Miriam ponders the differences between men and women – are those differences natural or caused by society and what can we do about it? – and also thinks about and experiences different aspects of religion. This part seemed a little forced to me, although I suppose she is exploring her identity and the underpinnings of her tenets in life. There’s lots of talk of ‘Jewesses’ which reads, both in that word and the discussions, a little jarringly nowadays, and she attends a Quaker meeting, remaining unconvinced, as all she sees there is men and their egos (a strong example of our seeing through Miriam’s eyes and filters). Add to this a distaste for children and realisation of what marriage and family would entail, and you have a young woman mulling over her future and making some decisions – but risking perhaps becoming inflexible and set in her ways.

Miriam is apparently doing some writing for Hypo (criticism not creative writing, as it’s made clear that she’s one of life’s synthesisers and editors (hooray!)) and spends a holiday at his and Alma’s house, which promises to be marvellous, but is rather spoilt by meeting the dreadful novelist, Edna Prout, who is writing a roman a clef. Richardson/Miriam pours scorn on this, surely making this a portrait of someone, thus a roman a clef, but never mind! I did feel that Miss Prout was also a warning of what Miriam could become (see end of last paragraph). She helps Hypo mysteriously to stave off an affair (presumably a romantic one) but this area becomes murky and vaguely worrying.

Not as engaging as the last volume, but I want to read on. I note the next one is really short, and that will be the end of the overarching Volume 3 of 4!

I’ve read Book 5 in #20BooksofSummer but am waiting for something to review it with. I’m currently wading around in Kynaston’s “Modernity Britain”, wallowing in diary entries by the famous to the Mass Observers, with social and economic / political history pulled together seamlessly. Lovely, although a Very Large Volume. I’ve also started Rushdie’s “Two Years …” but haven’t got very far yet (Mr Liz is further on than me with his audiobook reading – oops). At the moment it seems a bit difficult to get into, but I need to give it some time, I think, as I have loved several of his other books.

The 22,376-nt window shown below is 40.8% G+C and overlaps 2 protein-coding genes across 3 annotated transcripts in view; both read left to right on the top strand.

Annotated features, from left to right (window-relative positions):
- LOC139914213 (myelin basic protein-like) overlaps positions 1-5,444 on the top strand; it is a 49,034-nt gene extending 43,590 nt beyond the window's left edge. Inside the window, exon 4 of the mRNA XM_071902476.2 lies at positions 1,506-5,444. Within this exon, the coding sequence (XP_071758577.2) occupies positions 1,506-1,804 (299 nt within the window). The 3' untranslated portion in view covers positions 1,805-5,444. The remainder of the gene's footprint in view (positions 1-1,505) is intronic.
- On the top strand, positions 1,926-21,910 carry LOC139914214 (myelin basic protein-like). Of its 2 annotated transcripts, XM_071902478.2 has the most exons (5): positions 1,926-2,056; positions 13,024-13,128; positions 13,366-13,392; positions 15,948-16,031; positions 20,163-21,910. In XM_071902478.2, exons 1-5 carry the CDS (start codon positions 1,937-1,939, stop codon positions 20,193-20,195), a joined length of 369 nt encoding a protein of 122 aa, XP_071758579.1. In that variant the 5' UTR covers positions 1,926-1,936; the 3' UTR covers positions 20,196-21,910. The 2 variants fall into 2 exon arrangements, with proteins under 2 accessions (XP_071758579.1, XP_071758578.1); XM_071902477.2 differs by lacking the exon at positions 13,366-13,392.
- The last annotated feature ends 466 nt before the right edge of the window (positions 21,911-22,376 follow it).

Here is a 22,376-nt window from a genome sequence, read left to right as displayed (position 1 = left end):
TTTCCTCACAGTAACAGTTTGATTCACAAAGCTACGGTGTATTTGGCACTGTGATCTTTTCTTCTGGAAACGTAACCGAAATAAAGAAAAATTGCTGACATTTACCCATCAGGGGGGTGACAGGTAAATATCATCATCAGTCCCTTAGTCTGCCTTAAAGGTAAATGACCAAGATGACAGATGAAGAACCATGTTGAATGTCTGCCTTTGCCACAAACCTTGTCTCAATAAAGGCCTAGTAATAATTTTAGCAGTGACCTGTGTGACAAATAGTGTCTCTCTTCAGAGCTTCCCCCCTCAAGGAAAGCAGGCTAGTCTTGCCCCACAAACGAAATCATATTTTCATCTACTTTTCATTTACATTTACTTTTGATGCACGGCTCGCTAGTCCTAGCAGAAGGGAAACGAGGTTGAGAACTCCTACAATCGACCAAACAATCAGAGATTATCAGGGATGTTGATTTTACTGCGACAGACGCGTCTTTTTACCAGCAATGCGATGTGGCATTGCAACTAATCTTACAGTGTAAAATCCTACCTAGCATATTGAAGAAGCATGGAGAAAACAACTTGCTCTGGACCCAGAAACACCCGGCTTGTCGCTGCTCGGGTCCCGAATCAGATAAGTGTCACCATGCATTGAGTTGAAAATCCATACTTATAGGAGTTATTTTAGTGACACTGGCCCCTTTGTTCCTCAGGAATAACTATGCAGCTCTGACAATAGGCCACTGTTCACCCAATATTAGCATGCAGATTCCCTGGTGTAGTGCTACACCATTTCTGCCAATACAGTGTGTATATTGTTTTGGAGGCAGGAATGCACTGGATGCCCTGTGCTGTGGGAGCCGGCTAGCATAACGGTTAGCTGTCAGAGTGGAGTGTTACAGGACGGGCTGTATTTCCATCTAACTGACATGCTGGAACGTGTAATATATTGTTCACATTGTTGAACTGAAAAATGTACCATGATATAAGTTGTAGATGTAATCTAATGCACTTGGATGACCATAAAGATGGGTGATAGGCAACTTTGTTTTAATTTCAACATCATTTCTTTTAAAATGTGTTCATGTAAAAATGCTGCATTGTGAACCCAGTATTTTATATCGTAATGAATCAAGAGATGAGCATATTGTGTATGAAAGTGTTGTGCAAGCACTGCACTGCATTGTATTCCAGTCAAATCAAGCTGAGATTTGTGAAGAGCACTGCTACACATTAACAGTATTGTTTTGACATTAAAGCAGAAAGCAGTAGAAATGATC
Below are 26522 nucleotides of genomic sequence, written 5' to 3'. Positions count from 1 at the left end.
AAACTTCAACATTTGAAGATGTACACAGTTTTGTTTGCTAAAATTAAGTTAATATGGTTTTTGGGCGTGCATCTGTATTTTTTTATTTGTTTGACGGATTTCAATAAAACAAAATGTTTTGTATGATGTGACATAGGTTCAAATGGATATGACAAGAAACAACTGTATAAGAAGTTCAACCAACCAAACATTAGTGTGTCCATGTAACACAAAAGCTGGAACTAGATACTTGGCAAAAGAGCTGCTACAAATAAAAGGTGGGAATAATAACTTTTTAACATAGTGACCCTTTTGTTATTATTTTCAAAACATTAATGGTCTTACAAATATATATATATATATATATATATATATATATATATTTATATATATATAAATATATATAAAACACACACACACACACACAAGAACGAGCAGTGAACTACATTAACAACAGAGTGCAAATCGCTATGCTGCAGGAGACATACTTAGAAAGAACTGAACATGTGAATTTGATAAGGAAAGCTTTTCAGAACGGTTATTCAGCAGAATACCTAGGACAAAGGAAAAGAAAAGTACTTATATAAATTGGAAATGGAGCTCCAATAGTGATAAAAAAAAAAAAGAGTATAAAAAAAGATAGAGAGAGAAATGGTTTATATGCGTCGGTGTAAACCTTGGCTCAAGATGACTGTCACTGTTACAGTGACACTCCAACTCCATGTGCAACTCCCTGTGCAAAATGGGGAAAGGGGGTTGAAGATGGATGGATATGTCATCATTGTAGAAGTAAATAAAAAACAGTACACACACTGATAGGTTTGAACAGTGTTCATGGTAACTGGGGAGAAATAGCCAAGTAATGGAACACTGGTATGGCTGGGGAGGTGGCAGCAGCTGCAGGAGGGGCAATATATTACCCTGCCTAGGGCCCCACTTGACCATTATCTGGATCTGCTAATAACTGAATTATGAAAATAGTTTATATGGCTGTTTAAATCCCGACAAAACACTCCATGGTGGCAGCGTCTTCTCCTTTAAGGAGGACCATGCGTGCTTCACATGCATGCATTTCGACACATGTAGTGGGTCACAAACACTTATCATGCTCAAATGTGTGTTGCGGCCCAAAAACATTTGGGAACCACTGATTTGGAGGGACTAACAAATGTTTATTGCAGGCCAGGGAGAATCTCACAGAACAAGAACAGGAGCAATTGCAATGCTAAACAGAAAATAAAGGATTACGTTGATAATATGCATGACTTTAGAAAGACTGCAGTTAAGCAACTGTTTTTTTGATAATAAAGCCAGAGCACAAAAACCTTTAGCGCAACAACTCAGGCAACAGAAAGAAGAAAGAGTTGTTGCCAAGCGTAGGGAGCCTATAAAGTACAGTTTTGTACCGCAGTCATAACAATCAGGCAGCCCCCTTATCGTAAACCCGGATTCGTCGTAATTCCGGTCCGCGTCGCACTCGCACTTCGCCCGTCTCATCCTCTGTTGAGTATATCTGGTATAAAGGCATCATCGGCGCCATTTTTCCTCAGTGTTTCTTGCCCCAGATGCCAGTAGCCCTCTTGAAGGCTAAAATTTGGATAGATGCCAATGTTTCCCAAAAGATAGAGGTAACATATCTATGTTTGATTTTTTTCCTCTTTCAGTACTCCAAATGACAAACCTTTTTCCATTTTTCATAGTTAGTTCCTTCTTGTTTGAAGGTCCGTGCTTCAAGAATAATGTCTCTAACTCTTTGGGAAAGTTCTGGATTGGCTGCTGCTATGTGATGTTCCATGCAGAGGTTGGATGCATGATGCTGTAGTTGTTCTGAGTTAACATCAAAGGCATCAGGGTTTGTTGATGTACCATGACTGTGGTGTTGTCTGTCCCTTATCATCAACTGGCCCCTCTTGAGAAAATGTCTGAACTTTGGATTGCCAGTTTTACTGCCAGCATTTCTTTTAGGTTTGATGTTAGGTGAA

What are you reading RIGHT NOW? How are your reading challenges going, if you’re doing any?

#20BooksOfSummer Book reviews – Swim Bike Run and All Day Long

16 Comments

20 books of summer 2016

20 books of summer 2016

Two reviews today which go together in the sense that all the first two chaps do all day long IS swim, bike and run! I’m steaming ahead with my #20BooksofSummer reading and really enjoying everything I’ve gone for so far – I must have made good choices! I see I’m working my way up the pile to the left from bottom to top: not sure what that says about my book-pile-making abilities, but there you go.

I’m steaming through these because I know I’ve got a) a big work booking coming up at the end of next week and b) I should have at least one book outside the project to review for the lovely Shiny New Books. I’m taking advantage of the slower work days and lack of review copies to read when and where I can. Yesterday, a heavy shower and more importantly a thunderstorm sent me downstairs with the current read as I get twitchy about my computer in storms, even with surge protection, etc.

Anyway, on to the reviews …

Alistair and Jonathan Brownlee – “Swim Bike Run”

(2 June 2015)

It was nice to see an acknowlegement of the brothers’ ghostwriter for this book, something I always look out for now with sports and celebrity ‘autobiographies’, having worked for a while with some lovely ghostwriters.

This joint autobiography of older brother Alistair, driven, hard and a bad time-keeper and younger, routine-obsessed Jonathan, always striving to catch up, is really well done, with alternating short sections from both, apart from in one chapter where they talk at length about each other. There are also interesting short sections on their cycling, swimming and running training, which I must say differ from other guides I’ve read and work I’ve seen people do, and would not necessarily be recommended for the novice triathlete. Basically, they train all the time, it’s just what they do. They’re out on the hills on their bikes, doing swimming sessions, running in the same pattern they developed when they were at school. They don’t seem to taper (when you cut down on exercise sessions before a big race to conserve energy) and they exist on pies and chips (which is great, no problem with that in principle: most of my running training is supported by the good old hot cross bun).